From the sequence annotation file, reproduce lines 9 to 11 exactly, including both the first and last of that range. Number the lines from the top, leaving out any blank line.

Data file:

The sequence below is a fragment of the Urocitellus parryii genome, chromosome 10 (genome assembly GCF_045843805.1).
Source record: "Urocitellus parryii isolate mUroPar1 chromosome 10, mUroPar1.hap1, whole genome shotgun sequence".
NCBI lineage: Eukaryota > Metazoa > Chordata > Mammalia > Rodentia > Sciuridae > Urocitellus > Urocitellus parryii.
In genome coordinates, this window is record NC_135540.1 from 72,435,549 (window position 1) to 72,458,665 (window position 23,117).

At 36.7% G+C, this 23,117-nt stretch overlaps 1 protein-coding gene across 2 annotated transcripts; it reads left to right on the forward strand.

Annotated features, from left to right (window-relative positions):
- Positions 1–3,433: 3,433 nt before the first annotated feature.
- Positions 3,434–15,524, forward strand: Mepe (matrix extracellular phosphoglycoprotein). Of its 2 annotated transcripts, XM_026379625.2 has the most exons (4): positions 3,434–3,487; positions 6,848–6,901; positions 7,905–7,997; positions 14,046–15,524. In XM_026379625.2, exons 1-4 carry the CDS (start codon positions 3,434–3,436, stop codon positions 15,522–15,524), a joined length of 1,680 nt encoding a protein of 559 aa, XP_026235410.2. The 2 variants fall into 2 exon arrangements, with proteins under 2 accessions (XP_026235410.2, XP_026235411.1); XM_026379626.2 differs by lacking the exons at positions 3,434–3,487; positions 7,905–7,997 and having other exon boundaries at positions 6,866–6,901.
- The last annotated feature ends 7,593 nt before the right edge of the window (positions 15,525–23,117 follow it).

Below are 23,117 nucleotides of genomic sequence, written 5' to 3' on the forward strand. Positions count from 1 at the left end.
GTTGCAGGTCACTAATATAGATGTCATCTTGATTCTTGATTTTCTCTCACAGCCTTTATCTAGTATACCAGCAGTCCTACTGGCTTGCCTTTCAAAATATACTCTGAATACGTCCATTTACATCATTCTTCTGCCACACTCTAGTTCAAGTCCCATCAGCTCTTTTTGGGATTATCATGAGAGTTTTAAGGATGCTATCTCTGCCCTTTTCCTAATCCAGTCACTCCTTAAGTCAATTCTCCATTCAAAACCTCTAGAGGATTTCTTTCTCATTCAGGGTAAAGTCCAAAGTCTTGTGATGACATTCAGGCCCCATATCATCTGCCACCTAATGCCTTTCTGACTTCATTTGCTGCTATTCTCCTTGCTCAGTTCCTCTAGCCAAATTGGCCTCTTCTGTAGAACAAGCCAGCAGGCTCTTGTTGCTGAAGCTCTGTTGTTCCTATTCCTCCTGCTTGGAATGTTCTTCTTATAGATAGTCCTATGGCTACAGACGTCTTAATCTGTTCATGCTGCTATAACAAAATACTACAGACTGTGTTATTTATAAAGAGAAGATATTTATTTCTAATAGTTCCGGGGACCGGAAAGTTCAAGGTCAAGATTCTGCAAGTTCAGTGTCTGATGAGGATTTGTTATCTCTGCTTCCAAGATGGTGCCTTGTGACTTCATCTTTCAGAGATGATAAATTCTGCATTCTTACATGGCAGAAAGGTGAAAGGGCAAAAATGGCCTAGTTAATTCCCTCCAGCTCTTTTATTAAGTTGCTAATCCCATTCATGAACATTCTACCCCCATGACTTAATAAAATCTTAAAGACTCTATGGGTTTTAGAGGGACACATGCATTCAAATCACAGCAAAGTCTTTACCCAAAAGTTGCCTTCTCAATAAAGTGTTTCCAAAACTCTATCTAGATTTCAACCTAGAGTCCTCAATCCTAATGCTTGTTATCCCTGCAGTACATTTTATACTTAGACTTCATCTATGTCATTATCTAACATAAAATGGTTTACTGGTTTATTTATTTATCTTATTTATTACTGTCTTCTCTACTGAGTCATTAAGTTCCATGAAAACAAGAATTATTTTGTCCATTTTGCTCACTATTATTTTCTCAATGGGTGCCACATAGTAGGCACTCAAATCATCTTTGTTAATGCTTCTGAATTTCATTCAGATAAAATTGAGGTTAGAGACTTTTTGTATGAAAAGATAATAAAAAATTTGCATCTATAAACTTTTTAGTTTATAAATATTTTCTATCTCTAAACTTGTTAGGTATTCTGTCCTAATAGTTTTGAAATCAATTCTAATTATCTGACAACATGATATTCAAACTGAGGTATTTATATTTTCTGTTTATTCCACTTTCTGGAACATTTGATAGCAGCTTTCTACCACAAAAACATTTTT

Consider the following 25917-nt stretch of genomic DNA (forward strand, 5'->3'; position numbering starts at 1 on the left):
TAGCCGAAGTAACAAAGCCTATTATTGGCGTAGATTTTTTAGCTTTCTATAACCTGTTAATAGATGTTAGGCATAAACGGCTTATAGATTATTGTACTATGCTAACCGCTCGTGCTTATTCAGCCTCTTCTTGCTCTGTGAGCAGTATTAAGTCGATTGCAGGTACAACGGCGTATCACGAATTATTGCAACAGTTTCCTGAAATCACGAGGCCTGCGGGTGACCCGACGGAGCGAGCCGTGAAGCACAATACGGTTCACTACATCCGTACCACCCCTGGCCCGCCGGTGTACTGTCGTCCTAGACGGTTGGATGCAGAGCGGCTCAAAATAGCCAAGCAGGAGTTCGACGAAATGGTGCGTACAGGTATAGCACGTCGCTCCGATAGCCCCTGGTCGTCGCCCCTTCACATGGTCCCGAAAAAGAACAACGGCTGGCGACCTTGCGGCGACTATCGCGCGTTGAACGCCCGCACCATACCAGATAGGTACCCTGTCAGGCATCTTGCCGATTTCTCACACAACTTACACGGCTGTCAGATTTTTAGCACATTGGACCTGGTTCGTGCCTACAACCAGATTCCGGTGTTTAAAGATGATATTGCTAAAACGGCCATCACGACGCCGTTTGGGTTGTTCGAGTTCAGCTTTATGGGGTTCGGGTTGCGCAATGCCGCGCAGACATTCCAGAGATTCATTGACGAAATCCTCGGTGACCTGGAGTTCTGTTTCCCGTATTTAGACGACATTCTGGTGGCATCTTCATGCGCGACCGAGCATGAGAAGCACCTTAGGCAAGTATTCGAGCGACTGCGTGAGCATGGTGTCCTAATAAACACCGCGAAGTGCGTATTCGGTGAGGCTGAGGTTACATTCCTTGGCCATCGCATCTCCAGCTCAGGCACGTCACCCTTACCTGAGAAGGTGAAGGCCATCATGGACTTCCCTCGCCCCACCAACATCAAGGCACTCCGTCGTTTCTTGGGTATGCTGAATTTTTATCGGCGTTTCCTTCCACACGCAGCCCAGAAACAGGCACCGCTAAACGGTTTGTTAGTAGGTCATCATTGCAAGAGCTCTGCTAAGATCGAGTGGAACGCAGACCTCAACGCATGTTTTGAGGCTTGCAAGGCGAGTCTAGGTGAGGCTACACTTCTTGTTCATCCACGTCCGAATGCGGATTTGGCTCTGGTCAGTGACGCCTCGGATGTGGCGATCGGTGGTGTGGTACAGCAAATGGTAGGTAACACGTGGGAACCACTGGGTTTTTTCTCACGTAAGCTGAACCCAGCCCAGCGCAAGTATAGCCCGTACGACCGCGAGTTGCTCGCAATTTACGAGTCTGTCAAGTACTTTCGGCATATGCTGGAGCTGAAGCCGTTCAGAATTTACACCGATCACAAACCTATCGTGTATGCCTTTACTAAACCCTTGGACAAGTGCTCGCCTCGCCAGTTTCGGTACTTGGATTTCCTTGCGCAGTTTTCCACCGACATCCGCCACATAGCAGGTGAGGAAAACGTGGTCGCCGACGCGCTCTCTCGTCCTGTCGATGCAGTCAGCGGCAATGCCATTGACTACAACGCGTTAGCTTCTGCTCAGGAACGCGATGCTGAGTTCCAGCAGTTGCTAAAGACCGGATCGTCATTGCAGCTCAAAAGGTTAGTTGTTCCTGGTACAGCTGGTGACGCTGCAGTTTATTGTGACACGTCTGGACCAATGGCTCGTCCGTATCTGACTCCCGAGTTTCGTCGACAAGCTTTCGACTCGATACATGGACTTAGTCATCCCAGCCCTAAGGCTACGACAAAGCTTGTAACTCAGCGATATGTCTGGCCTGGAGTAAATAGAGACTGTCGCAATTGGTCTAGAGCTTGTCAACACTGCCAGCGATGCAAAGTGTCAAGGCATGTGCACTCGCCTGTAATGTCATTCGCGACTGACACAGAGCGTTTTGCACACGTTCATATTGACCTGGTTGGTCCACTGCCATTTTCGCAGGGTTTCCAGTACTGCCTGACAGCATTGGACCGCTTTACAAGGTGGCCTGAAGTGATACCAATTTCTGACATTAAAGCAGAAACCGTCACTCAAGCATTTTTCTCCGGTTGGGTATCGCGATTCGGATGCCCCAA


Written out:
- The last annotated feature ends 7,593 nt before the right edge of the window (positions 15,525–23,117 follow it).

Below are 23,117 nucleotides of genomic sequence, written 5' to 3' on the forward strand. Positions count from 1 at the left end.
GTTGCAGGTCACTAATATAGATGTCATCTTGATTCTTGATTTTCTCTCACAGCCTTTATCTAGTATACCAGCAGTCCTACTGGCTTGCCTTTCAAAATATACTCTGAATACGTCCATTTACATCATTCTTCTGCCACACTCTAGTTCAAGTCCCATCAGCTCTTTTTGGGATTATCATGAGAGTTTTAAGGATGCTATCTCTGCCCTTTTCCTAATCCAGTCACTCCTTAAGTCAATTCTCCATTCAAAACCTCTAGAGGATTTCTTTCTCATTCAGGGTAAAGTCCAAAGTCTTGTGATGACATTCAGGCCCCATATCATCTGCCACCTAATGCCTTTCTGACTTCATTTGCTGCTATTCTCCTTGCTCAGTTCCTCTAGCCAAATTGGCCTCTTCTGTAGAACAAGCCAGCAGGCTCTTGTTGCTGAAGCTCTGTTGTTCCTATTCCTCCTGCTTGGAATGTTCTTCTTATAGATAGTCCTATGGCTACAGACGTCTTAATCTGTTCATGCTGCTATAACAAAATACTACAGACTGTGTTATTTATAAAGAGAAGATATTTATTTCTAATAGTTCCGGGGACCGGAAAGTTCAAGGTCAAGATTCTGCAAGTTCAGTGTCTGATGAGGATTTGTTATCTCTGCTTCCAAGATGGTGCCTTGTGACTTCATCTTTCAGAGATGATAAATTCTGCATTCTTACATGGCAGAAAGGTGAAAGGGCAAAAATGGCCTAGTTAATTCCCTCCAGCTCTTTTATTAAGTTGCTAATCCCATTCATGAACATTCTACCCCCATGACTTAATAAAATCTTAAAGACTCTATGGGTTTTAGAGGGACACATGCATTCAAATCACAGCAAAGTCTTTACCCAAAAGTTGCCTTCTCAATAAAGTGTTTCCAAAACTCTATCTAGATTTCAACCTAGAGTCCTCAATCCTAATGCTTGTTATCCCTGCAGTACATTTTATACTTAGACTTCATCTATGTCATTATCTAACATAAAATGGTTTACTGGTTTATTTATTTATCTTATTTATTACTGTCTTCTCTACTGAGTCATTAAGTTCCATGAAAACAAGAATTATTTTGTCCATTTTGCTCACTATTATTTTCTCAATGGGTGCCACATAGTAGGCACTCAAATCATCTTTGTTAATGCTTCTGAATTTCATTCAGATAAAATTGAGGTTAGAGACTTTTTGTATGAAAAGATAATAAAAAATTTGCATCTATAAACTTTTTAGTTTATAAATATTTTCTATCTCTAAACTTGTTAGGTATTCTGTCCTAATAGTTTTGAAATCAATTCTAATTATCTGACAACATGATATTCAAACTGAGGTATTTATATTTTCTGTTTATTCCACTTTCTGGAACATTTGATAGCAGCTTTCTACCACAAAAACATTTTT